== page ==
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Can you claim the second SEISS? Questions for the Self-Employed

16 June 2020 No Comment

On 29 May Rishi Sunak told us the SEISS would be extended with a second tranche of money available from August. We were promised further details on this second grant on 12 June, but little new information has emerged so far.

We still don’t know when the online portal will open for the second SEISS grants. But we do know the amount of the grant will be calculated at 70% of the taxpayer’s annual average profits, capped at £2,190 per month, and payable for three months which is a reduction on the first tranche that was available.

The other conditions to qualify for the second grant remain the same as for the first SEISS grant.

So, have you been “Adversely affected”?

The main addition to the HMRC guidance for SEISS is further emphasis on the requirement for the business to have been “adversely affected” by the coronavirus pandemic as a pre-condition for claiming the grant. And the decision is also not yours as what is meant by “adversely affected” is left to HMRC to interpret, as there is no definition of this term in the HMRC SEISS Direction published on 30 April. It is possible that a further HMRC direction will be published before applications open for the second SEISS grant.

To be considered adversely affected, HMRC says a business must have either temporarily stopped trading, or has been scaled back, and it suggests three possible causes for this reduction or cessation in trade as:

  • supply chain has been interrupted
  • fewer or no customers or clients
  • staff were unable to work

Those three categories broadly cover supplies, sales, and staff, but there could be other reasons for a reduction in profits, such as increased costs.

For example, many businesses have had to undertake more cleaning, install screens and signage, and provide protective equipment to staff. The current HMRC guidance does not appear to consider these increased costs as being adversely affected but I’m sure that many of our clients think differently and consider that at the margins such cost increases could mean the business is no longer viable.

In addition, HMRC states that the business will have been adversely affected if the owner(s) can’t work because they are:

  • shielding themselves or someone else in their household
  • self-isolating
  • on sick leave because of coronavirus; or
  • have caring responsibilities because of coronavirus

In all cases, the taxpayer should keep records of how and why they believe their business has been adversely affected, and for which periods.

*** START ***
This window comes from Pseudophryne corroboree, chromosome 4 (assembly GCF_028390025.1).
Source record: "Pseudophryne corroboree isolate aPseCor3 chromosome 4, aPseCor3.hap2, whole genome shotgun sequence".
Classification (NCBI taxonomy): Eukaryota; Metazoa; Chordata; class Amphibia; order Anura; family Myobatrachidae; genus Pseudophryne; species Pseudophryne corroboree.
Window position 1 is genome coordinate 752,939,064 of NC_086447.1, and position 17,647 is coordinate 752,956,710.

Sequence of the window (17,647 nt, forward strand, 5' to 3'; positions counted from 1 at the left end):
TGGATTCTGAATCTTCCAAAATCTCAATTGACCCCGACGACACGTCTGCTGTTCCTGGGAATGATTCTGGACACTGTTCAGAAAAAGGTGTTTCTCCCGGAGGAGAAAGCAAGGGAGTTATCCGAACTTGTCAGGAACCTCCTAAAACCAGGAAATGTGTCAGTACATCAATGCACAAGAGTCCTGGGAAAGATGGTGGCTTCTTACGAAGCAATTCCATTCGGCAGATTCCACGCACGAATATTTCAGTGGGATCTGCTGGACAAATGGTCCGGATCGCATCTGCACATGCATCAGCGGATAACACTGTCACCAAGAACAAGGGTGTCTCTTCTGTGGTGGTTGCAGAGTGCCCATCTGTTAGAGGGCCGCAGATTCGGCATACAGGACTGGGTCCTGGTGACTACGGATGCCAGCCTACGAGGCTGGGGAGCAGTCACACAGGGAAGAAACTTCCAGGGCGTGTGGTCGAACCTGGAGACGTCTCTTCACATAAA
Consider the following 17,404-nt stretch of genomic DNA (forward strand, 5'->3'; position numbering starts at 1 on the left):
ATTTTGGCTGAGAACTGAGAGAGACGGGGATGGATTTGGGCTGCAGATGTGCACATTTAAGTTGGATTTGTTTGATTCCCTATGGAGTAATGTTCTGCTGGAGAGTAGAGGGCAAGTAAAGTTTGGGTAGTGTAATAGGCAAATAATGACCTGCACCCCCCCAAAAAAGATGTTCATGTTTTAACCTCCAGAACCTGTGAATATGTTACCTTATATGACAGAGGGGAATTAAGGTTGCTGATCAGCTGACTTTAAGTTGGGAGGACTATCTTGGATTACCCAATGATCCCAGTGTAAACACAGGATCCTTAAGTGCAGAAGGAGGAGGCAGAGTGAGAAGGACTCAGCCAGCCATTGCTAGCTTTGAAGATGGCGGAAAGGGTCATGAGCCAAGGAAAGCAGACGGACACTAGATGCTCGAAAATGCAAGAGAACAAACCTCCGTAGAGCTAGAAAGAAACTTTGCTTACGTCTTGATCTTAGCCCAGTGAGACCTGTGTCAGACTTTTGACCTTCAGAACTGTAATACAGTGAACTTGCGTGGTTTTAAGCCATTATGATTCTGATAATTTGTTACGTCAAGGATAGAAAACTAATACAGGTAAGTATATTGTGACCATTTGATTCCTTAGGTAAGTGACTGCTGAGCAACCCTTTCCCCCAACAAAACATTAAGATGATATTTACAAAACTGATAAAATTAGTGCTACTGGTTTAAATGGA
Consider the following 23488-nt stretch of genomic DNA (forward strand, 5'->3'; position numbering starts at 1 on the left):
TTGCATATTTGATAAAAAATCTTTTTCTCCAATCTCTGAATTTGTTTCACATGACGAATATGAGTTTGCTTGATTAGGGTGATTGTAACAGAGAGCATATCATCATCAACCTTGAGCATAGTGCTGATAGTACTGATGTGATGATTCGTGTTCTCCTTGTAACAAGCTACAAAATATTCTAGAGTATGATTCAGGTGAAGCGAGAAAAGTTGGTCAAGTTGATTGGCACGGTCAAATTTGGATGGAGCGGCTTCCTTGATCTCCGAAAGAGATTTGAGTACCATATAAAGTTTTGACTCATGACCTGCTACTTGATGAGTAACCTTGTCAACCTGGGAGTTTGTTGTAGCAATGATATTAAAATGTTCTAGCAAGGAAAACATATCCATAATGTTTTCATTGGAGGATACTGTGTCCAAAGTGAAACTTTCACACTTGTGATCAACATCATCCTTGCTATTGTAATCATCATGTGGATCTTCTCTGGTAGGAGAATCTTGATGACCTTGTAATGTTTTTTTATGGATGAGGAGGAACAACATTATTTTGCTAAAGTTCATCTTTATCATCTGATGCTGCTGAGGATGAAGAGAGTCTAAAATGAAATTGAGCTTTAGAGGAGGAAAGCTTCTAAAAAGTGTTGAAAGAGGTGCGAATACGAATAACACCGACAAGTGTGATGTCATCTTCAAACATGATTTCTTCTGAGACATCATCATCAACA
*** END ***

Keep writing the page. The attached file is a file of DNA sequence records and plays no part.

Continue to work

HMRC emphasises that the self-employed taxpayer can continue to work in their business while receiving the SEISS grant, which is in stark contrast to the conditions for directors of their own companies. If directors choose to furlough themselves and claim CJRS for their pay, they must cease all productive work for their company and any connected businesses, while they are furloughed. There are still strange contradictions between the two schemes which purport to be designed to do roughly the same job.


HMRC provides no guidance on how long the period of non-trading has to last for, or by what percentage the normal level of trading business has to reduce by, for the business to qualify as adversely affected. One could argue that a cessation of trading for as little as a few days would be enough but ultimately, this is for HMRC to decide.

Accurate recording of the timing of trading conditions and costs for the business will be crucial, as the second SEISS grant can only be claimed if the business is adversely affected on or after 14 July 2020.

The hope of the government is that many businesses bounce back to near normal operation from July onwards, and it does not want to continue paying business support grants unnecessarily. Again a strange difference to the CJRS which will support businesses in some form or other until October.

HMRC has provided a series of examples of a builder who is unable to work for particular periods and whether the timing of the work allows her to claim the first or second SEISS grants.

In the last example, the builder becomes sick with coronavirus in August and can’t work for six weeks, so she becomes eligible to claim the second SEISS grant.

The possibility of catching the virus will remain a real risk until a vaccine is available to the entire population, which poses the question: how long will the second SEISS grant remain open for? We just don’t know at this stage.

We do however know that the first SEISS grant must be claimed by 13 July 2020, so we encourage you to claim it, if you are eligible, and have not yet done so. Please give Jenna Goodwin in our tax team a ring on 01752 203645 and she can talk you through any issues.

Tax hit

As tax agents, we can’t claim the SEISS grants on behalf of a client, but we can help you to understand whether your business has been adversely affected, and calculate the tax hit.

The SEISS grant is taxable income for 2020/21, so the tax will be payable by 31 January 2022.

For construction industry subcontractors, who are used to receiving their income with CIS-tax deducted at 20% or 30%, the SEISS grant will be a cashflow top-up as no tax is deducted at source. This means that sub-contractors on the CIS scheme may well have tax to pay for 2020/21 rather than be due a tax refund.

As always, shout if you need help, advice or a sympathetic ear.


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